OPW – Project update, aka “tenaciousness is key”

The last few weeks have presented a series of extremely trying RL (real-life) challenges to deal with outside of my coding life.  There were a few rounds of very upsetting news, on a personal level.  I had to make a move on short notice, to a remote area where (believe it or not) internet and cell reception are hard to come by.  It took a week and a half to get internet, due to various hold-ups… and since I had no cell reception either, it was very hard to get much done as there was no easy way to look up syntax or examples when I got stuck.  Other obligations are suddenly making increased demands on my time and energy, while a number of things have simultaneously gone awry which have been or will be very time-consuming to sort out.  Staying focused through the trials and upsets has taken a monumental effort at times.

In short, it’s been pretty horrendous.

I’m a determined soul, though, when I have a goal in mind, so I refuse to quit.  It’s just going to take some serious tenacity (and sleep deprivation) to see things through.  I love what I’m doing, I’m enthusiastic about this project, and I want this experience, so I’m going to give it all I’ve got.

An in-depth understanding of Git has been slow in coming, I’m afraid.  I used Subversion, once upon a time in a class far far away, so the concepts of branching and checking out code and merging aren’t new.  Much of the time, technology just kind of innately makes sense to me, and new concepts fall into place with relative ease (considering the complexity of the topic at hand, anyway).  I’ve found it inexplicably difficult, however, to wrap my head around Git.  I know what I want to do in a given situation, but figuring out how to make Git actually do it has taken an inordinately long time.  Recently, some relatively minor fixes were made, but stored on a different repository, and I couldn’t figure out how to pull the changes to my local machine.  I ultimately ended up waiting until the changes were merged into the origin.  By then, unfortunately, I was half-configured for the other repository… so it took time and some fancy dancing to get everything back to normal.  Ick.  Well, mistakes lead to more learning, even if the resulting predicaments can be frustrating at times.  This evening’s learning, however out of place it may be in the middle of this post, was how to pull the latest changes from the remote of a branch you’ve been working on. I want to post it here, now, because I may not remember to do it later:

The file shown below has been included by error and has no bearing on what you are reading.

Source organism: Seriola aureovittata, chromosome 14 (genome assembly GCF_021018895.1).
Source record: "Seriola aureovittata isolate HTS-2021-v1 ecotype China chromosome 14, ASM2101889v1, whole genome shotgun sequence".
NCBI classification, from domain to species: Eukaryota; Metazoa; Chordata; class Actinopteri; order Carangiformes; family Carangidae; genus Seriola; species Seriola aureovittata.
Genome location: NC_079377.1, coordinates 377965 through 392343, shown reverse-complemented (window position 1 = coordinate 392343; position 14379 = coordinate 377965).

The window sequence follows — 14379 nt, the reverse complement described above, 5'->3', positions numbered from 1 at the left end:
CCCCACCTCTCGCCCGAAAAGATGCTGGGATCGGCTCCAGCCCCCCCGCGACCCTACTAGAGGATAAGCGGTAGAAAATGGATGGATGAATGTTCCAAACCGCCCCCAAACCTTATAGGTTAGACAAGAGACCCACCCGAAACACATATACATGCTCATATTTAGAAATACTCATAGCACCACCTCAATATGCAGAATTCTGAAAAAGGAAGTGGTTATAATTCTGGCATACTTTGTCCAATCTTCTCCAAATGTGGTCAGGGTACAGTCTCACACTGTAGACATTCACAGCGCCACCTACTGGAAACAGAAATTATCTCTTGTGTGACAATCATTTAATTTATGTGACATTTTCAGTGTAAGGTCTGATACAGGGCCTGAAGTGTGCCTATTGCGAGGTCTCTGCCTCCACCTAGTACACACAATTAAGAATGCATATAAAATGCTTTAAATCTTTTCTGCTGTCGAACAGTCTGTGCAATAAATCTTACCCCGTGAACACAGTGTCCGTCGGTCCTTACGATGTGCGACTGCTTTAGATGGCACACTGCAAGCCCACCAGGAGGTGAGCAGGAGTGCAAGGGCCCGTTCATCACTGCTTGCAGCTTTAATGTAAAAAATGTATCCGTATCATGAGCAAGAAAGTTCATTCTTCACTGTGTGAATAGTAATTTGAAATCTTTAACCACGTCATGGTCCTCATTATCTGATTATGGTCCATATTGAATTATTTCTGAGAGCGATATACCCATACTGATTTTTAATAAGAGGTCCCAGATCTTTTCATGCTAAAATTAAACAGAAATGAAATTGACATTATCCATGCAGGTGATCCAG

git fetch upstream yourworkingbranch
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OPW – Miscellaneous web development tips

The Ubuntu virtual machine (VM) I was developing on decided to have a thermonuclear meltdown yesterday. I reappropriated a 16GB thumbdrive and have installed Ubuntu natively on that. Since I have to redo the nice little setup I’d done for myself, I might as well document it while I’m remembering. I can’t take credit for it, as it came from other developers who were nice enough to share their wisdom with me, either directly or indirectly. In the spirit of paying it forward, here ya go.  🙂

First, a bit of background info:

When you clone from a GitHub repository with Git, it automatically creates the main project directory for you.

Rather than cloning to the Apache document root /var/www and fiddling with sudo every time one creates, moves, or edits a file, it’s nice to be able to work from a folder in one’s home directory… but then it’s a pain to keep copying the modified files to /var/www for testing.

Here’s how I made my life a little easier:

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OPW – Forking and Creating a New Branch in Git and GitHub

This week, we are working on getting familiarized with Git and GitHub, and writing up some more detailed documentation to facilitate future deployments of TidePools. I am a complete n00b to Git and GitHub, so here are a few of my notes about them to help me keep things straight. I’m posting them here in the hopes that they may be useful to others, as well.

The TidePools code was recently moved here:


I was added to the organization as a team member and given permissions to push and pull. I was told that the preferred way to contribute for this project is to add branches, which will then be reviewed before being merged. I didn’t know where to start, and while GitHub’s tutorials are pretty good, I had to read between the lines to figure out how to set up proper branching. Below are the steps I used. I tested functionality by making small modifications to the README file and then checking whether the changes were reflected on GitHub.

The first step was to log in to the GitHub site, go to the TidePools repository on OTI (linked above), click the Fork button at the top, and tell it to fork to g33kgrrl. That creates a copy of the code in my GitHub repositories. Then I make a copy of the forked repository on my local machine:

g33kgrrl@saturn:~/TidePools$ mkdir fork
g33kgrrl@saturn:~/TidePools$ cd fork
g33kgrrl@saturn:~/TidePools/fork$ git clone https://github.com/g33kgrrl/TidePools.git
Cloning into TidePools...
remote: Counting objects: 1788, done.
remote: Compressing objects: 100% (1734/1734), done.
remote: Total 1788 (delta 63), reused 1778 (delta 53)
Receiving objects: 100% (1788/1788), 50.49 MiB | 280 KiB/s, done.
Resolving deltas: 100% (63/63), done.
g33kgrrl@saturn:~/TidePools/fork$ cd TidePools

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